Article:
The Emperors of Austerlitz

November was a busy month, but we're back 

The Battle of Austerlitz (2 Dec. 1805) is unique in history, in that their were three sitting heads of state present at the battle. It was truly a clash of nations. The Emperors there were all titans of history, so here's a little bit about each of them.

The first was Napoleon, who had proclaimed himself emperor of France some months before after a plebiscite in which 93.5% of the French people "voted" to demolish the ideals of the French revolution and establish a hereditary monarchy. The only difference was the ruling house, Bonaparte instead of Bourbon. Prior to his being emperor, Napoleon had been an artillery officer who had managed to curry the favour of the ruling authority of revolutionary France at the time, the Directory. Eventually, he was made commander of the Army of Italy. Soon he became the only public official the French people trusted, so soon his troops surrounded the National Assembly and removed any representative who opposed him. Unsurprisingly, the pro Napoleon side "elected" him to lead France. The rest, they say, is history.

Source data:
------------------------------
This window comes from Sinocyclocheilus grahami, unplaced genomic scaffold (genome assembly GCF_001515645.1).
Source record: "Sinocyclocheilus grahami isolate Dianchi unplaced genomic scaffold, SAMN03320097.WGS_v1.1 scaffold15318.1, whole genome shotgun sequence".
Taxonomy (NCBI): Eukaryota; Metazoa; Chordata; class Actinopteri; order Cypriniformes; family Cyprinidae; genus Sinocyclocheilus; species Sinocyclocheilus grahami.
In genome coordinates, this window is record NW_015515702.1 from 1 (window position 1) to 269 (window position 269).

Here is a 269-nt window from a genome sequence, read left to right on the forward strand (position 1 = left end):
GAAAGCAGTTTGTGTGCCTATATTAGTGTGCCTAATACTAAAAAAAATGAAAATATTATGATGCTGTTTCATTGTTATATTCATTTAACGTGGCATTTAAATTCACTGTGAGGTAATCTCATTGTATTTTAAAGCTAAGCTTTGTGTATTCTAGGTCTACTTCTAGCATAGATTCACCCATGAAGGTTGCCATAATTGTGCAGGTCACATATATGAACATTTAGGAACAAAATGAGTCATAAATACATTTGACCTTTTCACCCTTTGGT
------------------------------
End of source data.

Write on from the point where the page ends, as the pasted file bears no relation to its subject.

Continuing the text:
Another emperor at the battle was Czar Alexander I of Russia. He was an interesting character, not the least because of his flip flopping sides (four times) during the chaotic period of the Napoleonic Wars. What is most interesting however, was his death. Though official accounts state that he died of typhus while on a trip to the south of Russia, rumours have circulated since his death that he became a monk, Feodor Kuzmich in a remote Siberian monastery. When his coffin was opened in the 1920's, it was empty.

The last emperor at Austerlitz was Francis II, of the Holy Roman Emperor. He was, in fact, the last Emperor of the H.R.E. Following Austerlitz, he was forced to dismantle the empire of Charlemagne. This was not the end for Francis though. He still retained several positions to which the House of Hapsburg had inherited over the years. He was the Emperor of Austria, and King of Hungary, but the Austrians had a flair for titles, so Francis was king of just about every region in central Europe.